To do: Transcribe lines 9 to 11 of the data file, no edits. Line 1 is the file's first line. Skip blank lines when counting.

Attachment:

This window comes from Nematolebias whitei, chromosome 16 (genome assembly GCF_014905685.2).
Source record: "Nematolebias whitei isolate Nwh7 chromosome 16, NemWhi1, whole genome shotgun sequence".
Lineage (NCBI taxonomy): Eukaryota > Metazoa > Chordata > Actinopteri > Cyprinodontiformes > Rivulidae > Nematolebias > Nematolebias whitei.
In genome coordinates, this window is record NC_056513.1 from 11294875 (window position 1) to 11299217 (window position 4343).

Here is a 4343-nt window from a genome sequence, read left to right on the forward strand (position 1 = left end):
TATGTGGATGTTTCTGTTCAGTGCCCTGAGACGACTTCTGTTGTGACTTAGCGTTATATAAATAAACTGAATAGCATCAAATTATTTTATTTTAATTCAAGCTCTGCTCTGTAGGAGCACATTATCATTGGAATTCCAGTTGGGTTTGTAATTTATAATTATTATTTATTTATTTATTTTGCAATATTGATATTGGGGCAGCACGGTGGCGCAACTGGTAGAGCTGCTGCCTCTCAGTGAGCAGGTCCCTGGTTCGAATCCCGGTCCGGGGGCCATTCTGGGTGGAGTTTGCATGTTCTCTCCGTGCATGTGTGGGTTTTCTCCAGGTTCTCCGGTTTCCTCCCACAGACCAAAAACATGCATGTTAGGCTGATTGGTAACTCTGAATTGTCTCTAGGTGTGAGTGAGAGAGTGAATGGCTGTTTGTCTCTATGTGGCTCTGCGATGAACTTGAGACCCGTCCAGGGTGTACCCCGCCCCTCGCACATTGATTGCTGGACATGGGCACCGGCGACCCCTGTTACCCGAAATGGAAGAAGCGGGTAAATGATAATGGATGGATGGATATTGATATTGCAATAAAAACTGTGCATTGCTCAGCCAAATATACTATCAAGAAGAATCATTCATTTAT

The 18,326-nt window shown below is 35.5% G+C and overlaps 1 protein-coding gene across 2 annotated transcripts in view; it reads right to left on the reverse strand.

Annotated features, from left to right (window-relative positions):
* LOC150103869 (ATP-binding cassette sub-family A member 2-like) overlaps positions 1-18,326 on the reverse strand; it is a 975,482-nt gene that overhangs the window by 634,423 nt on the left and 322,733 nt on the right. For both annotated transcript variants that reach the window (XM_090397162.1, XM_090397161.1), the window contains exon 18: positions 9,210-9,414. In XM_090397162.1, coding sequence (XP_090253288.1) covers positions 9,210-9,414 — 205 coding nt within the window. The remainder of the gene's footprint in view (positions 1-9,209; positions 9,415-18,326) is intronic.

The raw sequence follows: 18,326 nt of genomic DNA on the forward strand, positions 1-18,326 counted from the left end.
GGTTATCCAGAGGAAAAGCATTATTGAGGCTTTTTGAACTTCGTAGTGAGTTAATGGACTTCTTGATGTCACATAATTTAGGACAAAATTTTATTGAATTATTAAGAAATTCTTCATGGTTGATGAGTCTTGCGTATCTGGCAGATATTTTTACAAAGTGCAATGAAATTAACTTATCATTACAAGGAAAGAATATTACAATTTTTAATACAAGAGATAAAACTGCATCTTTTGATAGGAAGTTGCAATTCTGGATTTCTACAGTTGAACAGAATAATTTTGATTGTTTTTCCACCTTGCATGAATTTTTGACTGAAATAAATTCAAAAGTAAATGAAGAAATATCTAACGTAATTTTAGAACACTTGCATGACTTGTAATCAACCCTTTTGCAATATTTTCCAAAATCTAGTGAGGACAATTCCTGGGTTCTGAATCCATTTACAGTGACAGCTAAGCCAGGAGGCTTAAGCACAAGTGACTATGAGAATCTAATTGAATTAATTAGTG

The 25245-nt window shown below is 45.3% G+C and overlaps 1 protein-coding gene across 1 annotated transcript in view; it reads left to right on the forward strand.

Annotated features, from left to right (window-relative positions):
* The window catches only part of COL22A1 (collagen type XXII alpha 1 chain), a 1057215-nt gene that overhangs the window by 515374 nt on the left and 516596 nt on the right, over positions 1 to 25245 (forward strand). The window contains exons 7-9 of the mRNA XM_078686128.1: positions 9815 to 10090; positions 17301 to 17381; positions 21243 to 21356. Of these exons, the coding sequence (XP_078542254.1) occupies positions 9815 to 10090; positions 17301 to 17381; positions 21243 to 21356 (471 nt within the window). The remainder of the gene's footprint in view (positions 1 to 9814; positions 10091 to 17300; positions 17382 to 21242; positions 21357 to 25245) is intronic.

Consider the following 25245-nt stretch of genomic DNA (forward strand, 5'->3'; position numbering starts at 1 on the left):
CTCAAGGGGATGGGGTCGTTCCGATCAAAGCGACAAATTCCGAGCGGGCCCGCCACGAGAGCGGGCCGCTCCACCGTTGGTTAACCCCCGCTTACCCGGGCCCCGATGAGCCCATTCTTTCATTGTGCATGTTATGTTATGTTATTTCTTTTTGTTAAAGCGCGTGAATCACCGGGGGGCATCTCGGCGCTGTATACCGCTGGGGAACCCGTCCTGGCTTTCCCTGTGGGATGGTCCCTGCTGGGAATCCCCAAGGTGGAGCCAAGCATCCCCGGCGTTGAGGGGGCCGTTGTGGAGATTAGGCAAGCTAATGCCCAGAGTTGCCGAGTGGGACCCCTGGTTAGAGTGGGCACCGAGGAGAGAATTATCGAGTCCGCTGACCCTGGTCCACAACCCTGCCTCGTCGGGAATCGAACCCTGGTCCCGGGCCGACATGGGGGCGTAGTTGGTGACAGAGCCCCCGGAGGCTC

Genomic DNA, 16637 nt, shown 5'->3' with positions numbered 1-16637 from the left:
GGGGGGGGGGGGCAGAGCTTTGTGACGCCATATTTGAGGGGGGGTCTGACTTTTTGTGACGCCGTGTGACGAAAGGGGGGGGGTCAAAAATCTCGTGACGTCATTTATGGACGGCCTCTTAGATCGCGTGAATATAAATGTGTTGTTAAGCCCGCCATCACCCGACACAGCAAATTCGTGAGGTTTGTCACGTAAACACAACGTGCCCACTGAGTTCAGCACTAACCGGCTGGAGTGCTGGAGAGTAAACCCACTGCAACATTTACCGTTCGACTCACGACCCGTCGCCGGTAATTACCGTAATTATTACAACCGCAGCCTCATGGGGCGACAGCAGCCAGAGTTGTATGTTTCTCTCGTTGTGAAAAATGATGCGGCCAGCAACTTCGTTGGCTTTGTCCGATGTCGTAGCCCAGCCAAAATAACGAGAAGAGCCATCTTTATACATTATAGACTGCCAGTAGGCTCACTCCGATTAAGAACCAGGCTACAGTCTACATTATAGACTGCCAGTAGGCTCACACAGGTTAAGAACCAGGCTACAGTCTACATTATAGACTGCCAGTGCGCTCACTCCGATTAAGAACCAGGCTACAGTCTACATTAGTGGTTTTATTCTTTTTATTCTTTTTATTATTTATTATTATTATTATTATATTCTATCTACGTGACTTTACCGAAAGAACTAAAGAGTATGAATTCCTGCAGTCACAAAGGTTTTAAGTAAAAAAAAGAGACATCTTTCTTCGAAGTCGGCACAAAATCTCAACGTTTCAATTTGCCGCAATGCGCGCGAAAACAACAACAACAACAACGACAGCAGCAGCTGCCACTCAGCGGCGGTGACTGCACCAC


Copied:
* LOC150103869 (ATP-binding cassette sub-family A member 2-like) overlaps positions 1-18,326 on the reverse strand; it is a 975,482-nt gene that overhangs the window by 634,423 nt on the left and 322,733 nt on the right. For both annotated transcript variants that reach the window (XM_090397162.1, XM_090397161.1), the window contains exon 18: positions 9,210-9,414. In XM_090397162.1, coding sequence (XP_090253288.1) covers positions 9,210-9,414 — 205 coding nt within the window. The remainder of the gene's footprint in view (positions 1-9,209; positions 9,415-18,326) is intronic.

The raw sequence follows: 18,326 nt of genomic DNA on the forward strand, positions 1-18,326 counted from the left end.
GGTTATCCAGAGGAAAAGCATTATTGAGGCTTTTTGAACTTCGTAGTGAGTTAATGGACTTCTTGATGTCACATAATTTAGGACAAAATTTTATTGAATTATTAAGAAATTCTTCATGGTTGATGAGTCTTGCGTATCTGGCAGATATTTTTACAAAGTGCAATGAAATTAACTTATCATTACAAGGAAAGAATATTACAATTTTTAATACAAGAGATAAAACTGCATCTTTTGATAGGAAGTTGCAATTCTGGATTTCTACAGTTGAACAGAATAATTTTGATTGTTTTTCCACCTTGCATGAATTTTTGACTGAAATAAATTCAAAAGTAAATGAAGAAATATCTAACGTAATTTTAGAACACTTGCATGACTTGTAATCAACCCTTTTGCAATATTTTCCAAAATCTAGTGAGGACAATTCCTGGGTTCTGAATCCATTTACAGTGACAGCTAAGCCAGGAGGCTTAAGCACAAGTGACTATGAGAATCTAATTGAATTAATTAGTG